How to Grow More Kale, So You Can Eat More Kale

How to grow kale, so you can eat more kale all season log
Kale is a cold-tolerant crop, but it can be grown successfully all season long.  

Which is good, because I love kale.  For a long time, whenever someone asked the question “If you were a vegetable, what would you be and why?” I always answered, “Kale.  Red Russian Kale, to be specific.”

{This question comes up surprisingly often when working on farms.  It was even on the job application for Calypso Farm and Ecology Center.}

I’d be kale because it’s a giver—when tended to well, it will produce all season long.  Because it can grow in a wide range of places, from Vermont to Alaska to California, across the US, Canada and Europe.  And Red Russian because I have red hair.

While I don’t travel as far or as often as I used to, kale teaches me to be grounded, to root in and grow where I am.  

How to Grow Kale

Kale is best planted out as transplants in the garden.  Start seeds in 1” soil blocks or 72-cell trays 4 weeks before your transplant date.  

While kale can produce all season long, it’s also a great crop to succession plant.  At Good Heart Farmstead, we ask a lot from the plants by harvesting often and heavily, and we’ve found that 2 – 3 successions ensure bountiful harvests from spring through early winter.  

Plant out the kale seedlings into 12” or 18” spacing.  

At the farm, we use both spacings depending on our harvest needs—the tighter spacing is used for early season kale that we harvest at mid-size, and the wider spacing is used for main and late-season full-sized leaves.  

The different spacings provide a staggered harvest schedule with leaves of varying sizes, from tender mid-size leaves to full size bunches over a longer harvest window.

Cover transplants with row-cover to keep pests away.

Flea beetles are our biggest pest when it comes to kale.  While they don’t bother with more mature, waxier leaves, they love eating little transplants (hey, everyone wants to eat more kale, right?).  The best control is simply covering transplants with row-cover for the first 2-3 weeks in the field.

Growing Baby Kale

Baby kale is an excellent addition to salad mixes. Let it grow just past baby size and it becomes a great addition to a braising mix.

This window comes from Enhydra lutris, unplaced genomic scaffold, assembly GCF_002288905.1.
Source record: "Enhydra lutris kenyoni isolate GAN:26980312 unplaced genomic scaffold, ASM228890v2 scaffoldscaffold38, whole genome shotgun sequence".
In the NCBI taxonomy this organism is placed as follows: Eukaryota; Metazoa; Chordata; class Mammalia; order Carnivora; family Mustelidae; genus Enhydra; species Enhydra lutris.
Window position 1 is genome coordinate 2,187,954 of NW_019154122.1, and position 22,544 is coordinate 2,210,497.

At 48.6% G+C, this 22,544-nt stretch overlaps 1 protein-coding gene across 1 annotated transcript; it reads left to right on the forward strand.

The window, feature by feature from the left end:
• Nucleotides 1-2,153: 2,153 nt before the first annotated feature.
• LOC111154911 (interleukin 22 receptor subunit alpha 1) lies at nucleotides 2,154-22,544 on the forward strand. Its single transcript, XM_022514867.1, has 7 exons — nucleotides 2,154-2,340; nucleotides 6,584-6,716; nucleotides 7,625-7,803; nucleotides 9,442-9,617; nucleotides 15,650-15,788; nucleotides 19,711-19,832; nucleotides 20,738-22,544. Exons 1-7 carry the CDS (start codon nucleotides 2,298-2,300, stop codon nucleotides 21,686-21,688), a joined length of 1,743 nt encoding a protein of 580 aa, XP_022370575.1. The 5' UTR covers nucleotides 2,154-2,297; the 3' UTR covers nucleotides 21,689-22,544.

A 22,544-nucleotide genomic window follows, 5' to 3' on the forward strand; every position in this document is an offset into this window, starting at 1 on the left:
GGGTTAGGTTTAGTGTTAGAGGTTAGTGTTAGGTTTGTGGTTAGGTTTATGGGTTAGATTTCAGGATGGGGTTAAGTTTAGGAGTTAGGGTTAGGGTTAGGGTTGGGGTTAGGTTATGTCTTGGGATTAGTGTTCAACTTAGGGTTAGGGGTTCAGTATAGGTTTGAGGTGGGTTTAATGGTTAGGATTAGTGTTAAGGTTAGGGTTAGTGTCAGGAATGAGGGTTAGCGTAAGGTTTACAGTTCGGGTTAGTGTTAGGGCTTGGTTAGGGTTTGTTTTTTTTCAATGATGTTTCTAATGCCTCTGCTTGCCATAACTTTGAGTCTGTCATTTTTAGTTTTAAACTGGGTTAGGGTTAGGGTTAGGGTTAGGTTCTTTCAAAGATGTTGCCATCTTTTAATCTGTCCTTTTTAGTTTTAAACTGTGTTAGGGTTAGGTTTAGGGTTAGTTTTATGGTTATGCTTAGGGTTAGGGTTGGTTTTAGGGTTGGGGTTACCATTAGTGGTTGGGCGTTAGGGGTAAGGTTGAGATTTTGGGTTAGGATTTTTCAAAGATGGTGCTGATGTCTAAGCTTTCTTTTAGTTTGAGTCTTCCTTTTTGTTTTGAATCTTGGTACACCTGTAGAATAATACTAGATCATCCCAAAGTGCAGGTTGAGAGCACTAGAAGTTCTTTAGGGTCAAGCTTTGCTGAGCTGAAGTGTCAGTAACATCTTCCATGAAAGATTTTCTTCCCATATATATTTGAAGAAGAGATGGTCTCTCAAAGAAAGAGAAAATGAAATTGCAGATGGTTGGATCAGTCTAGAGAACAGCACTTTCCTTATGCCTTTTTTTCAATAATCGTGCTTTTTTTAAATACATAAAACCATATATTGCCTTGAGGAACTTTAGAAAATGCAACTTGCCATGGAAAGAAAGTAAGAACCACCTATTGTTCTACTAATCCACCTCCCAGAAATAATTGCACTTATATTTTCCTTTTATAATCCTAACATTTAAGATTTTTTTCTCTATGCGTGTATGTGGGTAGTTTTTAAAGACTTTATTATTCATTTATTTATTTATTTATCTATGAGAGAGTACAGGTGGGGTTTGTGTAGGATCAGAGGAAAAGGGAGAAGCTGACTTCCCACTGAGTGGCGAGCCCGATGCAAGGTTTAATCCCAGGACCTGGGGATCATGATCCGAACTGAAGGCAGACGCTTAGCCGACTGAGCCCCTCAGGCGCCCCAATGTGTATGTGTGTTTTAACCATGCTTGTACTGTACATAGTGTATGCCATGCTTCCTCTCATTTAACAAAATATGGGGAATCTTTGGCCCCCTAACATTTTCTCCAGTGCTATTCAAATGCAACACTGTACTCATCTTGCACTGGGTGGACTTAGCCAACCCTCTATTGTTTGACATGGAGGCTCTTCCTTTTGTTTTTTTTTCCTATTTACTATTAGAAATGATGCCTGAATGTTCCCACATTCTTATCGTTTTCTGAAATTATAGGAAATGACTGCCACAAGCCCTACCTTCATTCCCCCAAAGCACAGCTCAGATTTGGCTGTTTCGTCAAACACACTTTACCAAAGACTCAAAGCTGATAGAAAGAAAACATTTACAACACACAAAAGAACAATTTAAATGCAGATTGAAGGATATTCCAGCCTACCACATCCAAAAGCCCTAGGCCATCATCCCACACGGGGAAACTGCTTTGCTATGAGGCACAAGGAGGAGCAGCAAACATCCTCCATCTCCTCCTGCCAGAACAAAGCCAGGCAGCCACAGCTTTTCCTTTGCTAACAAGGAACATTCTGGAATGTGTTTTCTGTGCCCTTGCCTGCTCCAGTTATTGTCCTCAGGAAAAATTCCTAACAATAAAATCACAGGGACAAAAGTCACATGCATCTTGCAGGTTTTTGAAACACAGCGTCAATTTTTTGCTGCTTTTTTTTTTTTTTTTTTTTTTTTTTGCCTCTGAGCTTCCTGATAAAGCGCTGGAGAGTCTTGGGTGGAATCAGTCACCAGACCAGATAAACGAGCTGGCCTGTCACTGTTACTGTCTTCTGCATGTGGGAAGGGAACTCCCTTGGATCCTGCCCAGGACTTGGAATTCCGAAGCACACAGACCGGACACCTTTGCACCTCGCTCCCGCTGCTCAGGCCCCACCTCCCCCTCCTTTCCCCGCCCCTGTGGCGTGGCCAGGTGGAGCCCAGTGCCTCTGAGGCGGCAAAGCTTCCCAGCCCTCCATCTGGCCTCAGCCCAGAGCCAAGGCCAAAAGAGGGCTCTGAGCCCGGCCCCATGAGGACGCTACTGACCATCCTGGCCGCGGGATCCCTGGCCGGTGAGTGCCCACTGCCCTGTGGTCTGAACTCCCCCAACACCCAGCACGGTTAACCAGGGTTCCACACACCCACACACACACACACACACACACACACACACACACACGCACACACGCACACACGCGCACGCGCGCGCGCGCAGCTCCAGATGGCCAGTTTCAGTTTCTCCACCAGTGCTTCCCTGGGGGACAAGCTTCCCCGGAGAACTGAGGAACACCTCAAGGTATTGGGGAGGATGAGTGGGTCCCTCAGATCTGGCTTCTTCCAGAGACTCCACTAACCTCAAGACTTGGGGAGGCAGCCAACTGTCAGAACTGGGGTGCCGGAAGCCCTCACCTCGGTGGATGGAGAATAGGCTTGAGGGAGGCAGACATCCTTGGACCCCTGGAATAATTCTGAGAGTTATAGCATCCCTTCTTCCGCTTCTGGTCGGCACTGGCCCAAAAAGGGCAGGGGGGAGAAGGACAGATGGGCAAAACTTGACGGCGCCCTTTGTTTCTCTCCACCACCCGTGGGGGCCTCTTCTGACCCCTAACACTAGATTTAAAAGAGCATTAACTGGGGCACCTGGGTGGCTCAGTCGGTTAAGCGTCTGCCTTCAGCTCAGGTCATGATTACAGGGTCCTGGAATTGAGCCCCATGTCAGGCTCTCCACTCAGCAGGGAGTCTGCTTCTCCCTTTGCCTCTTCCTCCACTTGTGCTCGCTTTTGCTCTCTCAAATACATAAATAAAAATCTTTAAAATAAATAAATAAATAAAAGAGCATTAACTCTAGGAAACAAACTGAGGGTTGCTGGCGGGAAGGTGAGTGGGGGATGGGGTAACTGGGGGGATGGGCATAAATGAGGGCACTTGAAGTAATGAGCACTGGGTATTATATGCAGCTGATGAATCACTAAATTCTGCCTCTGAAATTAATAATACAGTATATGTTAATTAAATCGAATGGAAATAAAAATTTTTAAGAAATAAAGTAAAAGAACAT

In a 30” bed, direct seed baby kale in 12 rows at 1 ½” seed spacing.  We use a 6-row seeder to sow 100’ at a time, but if you’re sowing in a smaller area, you can simply broadcast the seeds by hand.

Cover with row-cover to hold in moisture and keep out potential pests. Like baby greens and lettuce mix, baby kale can produce multiple harvests.  Cut it just above the growth point, about an inch above the soil, to ensure re-growth.

My Favorite Kale Varieties for salads, sautés, soups, and kale chips:

How to grow kale: Red Russian and White Russian Kale
Red Russian and White Russian Kale

White Russian — one of the fastest maturing kales, White Russian sizes up quickly, is incredibly tender and cold tolerant.  Perfect for raw kale salad.

Red Russian — our absolute favorite when it comes to baby leaf kale salads, Red Russian is also delicious and tender at all stages of growth, making it another favorite for raw kale salad.  

How to grow kale: baby lacinato kale
Baby Lacinato Kale

Lacinato (aka Dinosaur) — the best for soups and stews, Lacinato is also another favorite for baby leaf kale, with its deep green color and distinctive texture a delicious addition to mesclun mix.  It’s thick leaves hold up well in soups, stews, and sautés.

 

 

How to grow kale, so you can harvest for CSA or yourself all season long
Westlader Kale in a CSA harvest

Westlander — Green curly kale, my favorite for kale chips!  With thicker leaves than the Russians, Westlander holds longer after harvest on hot summer days.  

 

 

Olympic Red — A red version of curly kale, with thicker leaves than Red Russian, but not quite as curly as Westlander.  This variety grows especially well late into the season, and is versatile in the kitchen. Use it for kale chips, in casseroles, stir-frys and soups.

So grow forth and eat more kale! 

And if you haven’t already heard of “Eat More Kale” definitely check it out—quirky t-shirts made by hand just down the road from us in Montpelier, VT.


What vegetable would you be, and why?  Let me know in the comments below! 

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